Abstract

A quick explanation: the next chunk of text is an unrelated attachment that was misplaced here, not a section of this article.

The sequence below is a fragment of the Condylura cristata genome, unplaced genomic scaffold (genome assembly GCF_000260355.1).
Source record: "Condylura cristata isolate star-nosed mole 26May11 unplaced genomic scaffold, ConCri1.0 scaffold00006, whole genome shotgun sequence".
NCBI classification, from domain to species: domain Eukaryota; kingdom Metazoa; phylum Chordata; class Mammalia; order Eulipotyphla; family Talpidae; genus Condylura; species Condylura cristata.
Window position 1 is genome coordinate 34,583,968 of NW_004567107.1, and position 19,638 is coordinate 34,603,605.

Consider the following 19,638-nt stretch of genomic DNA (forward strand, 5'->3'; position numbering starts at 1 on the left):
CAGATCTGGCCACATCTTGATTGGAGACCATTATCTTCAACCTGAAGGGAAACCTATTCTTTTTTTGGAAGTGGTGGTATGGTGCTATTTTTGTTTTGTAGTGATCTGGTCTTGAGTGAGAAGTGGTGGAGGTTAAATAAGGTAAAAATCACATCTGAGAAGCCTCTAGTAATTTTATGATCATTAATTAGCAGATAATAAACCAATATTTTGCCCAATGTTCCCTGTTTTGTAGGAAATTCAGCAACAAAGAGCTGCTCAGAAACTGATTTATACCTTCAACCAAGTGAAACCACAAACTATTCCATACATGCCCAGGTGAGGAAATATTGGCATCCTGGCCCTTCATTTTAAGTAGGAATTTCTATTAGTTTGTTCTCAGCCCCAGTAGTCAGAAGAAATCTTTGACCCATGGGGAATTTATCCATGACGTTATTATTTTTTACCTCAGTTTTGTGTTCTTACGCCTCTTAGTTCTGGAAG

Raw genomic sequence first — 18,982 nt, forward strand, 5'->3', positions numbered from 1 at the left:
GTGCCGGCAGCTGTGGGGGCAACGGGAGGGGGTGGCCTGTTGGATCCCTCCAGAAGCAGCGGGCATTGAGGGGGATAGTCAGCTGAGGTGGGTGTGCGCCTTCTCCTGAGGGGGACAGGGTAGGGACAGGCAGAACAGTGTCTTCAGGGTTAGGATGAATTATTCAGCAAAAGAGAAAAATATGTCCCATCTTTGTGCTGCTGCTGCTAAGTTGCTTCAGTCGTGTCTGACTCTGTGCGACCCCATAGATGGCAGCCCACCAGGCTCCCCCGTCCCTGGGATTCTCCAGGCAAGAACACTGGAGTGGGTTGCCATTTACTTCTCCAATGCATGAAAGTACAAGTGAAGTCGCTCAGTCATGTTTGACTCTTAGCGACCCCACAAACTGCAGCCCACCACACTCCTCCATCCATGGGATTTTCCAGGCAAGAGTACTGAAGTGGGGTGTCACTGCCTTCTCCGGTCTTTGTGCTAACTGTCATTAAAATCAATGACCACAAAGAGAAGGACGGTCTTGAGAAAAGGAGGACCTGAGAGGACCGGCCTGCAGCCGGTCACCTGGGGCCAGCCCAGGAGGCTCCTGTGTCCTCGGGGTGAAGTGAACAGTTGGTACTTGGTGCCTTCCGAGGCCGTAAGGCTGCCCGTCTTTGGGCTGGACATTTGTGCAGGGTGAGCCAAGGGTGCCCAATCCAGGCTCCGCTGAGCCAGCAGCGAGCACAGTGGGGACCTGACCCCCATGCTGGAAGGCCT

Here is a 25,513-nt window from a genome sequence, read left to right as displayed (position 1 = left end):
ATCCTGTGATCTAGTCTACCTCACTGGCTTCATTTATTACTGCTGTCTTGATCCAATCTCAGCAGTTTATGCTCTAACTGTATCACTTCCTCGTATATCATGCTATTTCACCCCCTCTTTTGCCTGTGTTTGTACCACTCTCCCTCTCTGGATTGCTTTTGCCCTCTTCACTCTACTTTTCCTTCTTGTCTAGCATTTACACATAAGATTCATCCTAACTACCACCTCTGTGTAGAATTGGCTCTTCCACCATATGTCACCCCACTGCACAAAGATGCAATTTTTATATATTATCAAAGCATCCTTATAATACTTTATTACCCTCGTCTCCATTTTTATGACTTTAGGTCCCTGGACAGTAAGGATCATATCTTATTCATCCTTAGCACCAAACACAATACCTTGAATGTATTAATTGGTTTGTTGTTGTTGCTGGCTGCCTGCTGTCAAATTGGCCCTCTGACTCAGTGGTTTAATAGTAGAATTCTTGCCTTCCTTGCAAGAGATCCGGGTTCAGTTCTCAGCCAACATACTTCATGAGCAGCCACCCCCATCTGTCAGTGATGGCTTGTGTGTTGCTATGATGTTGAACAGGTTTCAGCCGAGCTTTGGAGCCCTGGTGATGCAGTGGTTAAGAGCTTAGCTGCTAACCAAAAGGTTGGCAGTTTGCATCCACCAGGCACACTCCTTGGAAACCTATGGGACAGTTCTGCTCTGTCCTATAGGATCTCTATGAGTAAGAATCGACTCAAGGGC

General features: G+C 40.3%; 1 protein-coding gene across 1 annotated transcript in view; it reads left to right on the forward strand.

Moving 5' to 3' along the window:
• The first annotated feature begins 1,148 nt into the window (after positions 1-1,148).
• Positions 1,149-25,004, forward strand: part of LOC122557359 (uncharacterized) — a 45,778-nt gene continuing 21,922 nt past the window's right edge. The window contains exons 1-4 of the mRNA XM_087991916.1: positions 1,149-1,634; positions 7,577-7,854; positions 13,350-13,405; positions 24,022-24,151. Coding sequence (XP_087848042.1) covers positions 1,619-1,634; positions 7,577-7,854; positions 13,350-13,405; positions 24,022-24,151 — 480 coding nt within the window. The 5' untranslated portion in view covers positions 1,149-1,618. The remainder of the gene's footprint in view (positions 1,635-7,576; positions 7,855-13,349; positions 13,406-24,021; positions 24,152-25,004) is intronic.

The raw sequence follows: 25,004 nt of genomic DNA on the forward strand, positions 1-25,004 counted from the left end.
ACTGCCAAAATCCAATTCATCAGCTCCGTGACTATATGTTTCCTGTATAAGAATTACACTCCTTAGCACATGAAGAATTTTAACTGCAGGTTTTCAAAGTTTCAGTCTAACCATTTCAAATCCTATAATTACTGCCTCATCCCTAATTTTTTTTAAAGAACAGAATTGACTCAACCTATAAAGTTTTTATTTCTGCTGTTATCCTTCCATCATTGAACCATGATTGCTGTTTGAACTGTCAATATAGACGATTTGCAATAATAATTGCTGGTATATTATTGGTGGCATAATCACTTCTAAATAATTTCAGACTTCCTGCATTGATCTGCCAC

The Fourier transform Raman spectra of the kaolinite minerals have been measured in the 50-3800 cm (super -1) region using near infrared spectroscopy. Kaolinites are characterized by remarkably intense bands in the 120-145 cm (super -1) region. These bands, attributed to the O-Si-O and O-Al-O symmetric bending modes, are both polymorph and orientation dependent. The 200-1200 cm (super -1) spectral range is a finger-print region for clay minerals and each kaolinite clay has its own characteristic spectrum. The structure of clays is fundamentally determined by the position of hydroxyl groups. Fourier-transform Raman spectroscopy readily enables the hydroxyl stretching region to be examined allowing identification of the component bands. The advantages of FT-Raman spectroscopy are shown to enhance the study of the kaolinite structure.

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